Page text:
“Hee man, I’m angry…So because I’m a woman, my purse should be filled with an oukappies, pepper sprays, a Bible, butcher knives and guns JUST to feel ‘safe’?
I came across this Facebook post by an ex-classmate of mine Bongiwe Maome and sadly, I could relate.
I use public transport four days a week to travel to and from work. I have classes during the day so I can only work night shift. Therefore it is already dark by the time I leave residence and so when I leave my room, I hide my phone as far down my underwear as possible, making sure to stick to the following routine:
- Walk to the main road. Remember to constantly look over your shoulder to make sure that no one is following you or making any suspicious movement.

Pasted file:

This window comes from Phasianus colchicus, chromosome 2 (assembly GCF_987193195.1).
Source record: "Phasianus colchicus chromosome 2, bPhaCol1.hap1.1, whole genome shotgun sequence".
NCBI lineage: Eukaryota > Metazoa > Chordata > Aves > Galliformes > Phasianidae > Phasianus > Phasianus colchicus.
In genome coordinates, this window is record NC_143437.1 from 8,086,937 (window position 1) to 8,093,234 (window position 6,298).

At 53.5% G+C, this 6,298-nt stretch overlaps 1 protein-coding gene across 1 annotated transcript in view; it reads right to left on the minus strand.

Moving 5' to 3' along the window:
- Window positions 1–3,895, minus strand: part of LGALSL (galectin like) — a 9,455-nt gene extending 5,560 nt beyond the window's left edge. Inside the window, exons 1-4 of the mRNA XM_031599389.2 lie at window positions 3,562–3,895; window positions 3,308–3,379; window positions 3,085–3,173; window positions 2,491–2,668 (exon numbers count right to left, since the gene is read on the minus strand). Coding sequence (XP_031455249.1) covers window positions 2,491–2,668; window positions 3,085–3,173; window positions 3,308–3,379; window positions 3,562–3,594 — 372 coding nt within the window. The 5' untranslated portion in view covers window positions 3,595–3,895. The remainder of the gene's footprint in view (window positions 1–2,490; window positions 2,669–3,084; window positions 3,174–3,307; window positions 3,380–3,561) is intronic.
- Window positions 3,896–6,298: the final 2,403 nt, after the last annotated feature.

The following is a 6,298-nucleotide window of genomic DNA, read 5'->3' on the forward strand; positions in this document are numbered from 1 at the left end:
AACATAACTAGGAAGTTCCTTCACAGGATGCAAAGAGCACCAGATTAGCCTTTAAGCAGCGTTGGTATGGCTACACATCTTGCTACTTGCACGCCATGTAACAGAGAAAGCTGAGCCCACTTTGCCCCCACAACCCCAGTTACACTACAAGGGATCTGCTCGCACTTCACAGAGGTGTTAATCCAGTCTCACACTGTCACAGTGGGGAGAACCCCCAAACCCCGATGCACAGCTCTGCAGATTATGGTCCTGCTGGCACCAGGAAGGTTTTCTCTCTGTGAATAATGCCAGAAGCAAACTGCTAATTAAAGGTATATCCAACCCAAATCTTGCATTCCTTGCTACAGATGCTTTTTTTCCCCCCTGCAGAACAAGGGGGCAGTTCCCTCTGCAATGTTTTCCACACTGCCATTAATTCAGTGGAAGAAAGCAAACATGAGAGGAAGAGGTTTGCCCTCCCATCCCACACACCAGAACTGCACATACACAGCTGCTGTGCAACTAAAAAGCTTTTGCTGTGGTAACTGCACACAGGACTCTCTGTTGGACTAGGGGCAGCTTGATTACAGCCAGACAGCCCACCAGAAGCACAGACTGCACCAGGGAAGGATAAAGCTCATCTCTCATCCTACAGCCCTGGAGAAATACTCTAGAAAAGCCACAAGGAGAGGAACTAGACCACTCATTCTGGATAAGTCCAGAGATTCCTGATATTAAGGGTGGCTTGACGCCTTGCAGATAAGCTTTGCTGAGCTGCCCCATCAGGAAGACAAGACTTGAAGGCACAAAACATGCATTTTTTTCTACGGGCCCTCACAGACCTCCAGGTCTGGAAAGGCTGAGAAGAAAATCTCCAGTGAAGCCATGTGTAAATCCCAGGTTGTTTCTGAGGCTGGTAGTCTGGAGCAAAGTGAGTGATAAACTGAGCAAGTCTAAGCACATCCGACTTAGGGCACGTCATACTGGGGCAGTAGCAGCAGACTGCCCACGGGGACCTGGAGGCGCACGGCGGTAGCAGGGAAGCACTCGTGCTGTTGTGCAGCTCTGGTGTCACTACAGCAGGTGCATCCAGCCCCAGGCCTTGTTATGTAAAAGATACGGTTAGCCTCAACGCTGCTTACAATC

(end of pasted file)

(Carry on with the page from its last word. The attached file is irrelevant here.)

- Let the first couple of taxis pass, especially if they are empty (with just the driver and the ‘gaatjie’), or if there are no other women inside.
- The stereotypical voices in me speak: “be more vigilant of Colored passengers.
- When you enter the taxi, ask what time it is and spark a conversation of how you were recently robbed of your phone so that they at least assume that you have nothing worth taking
- Remember to put on a straight face and alter my walk with the hope of coming across as “unrapable” if there is such a thing.
- For the duration of your taxi ride, remember to call upon your clan names trying to keep your ancestors close should you have to face death and meet them a bit sooner than expected.
I know the price of pepper spray and try to keep a bottle in my purse at all times – as if it will do something against a knife or a gun. An oukappie is something that my predators carry around to intimidate me. I have never used a knife outside of the kitchen, I have a fear of guns, and the Bible… well that’s a story for another day. Yet I need to carry these tools around, hoping against hope that I should not actually have to use them.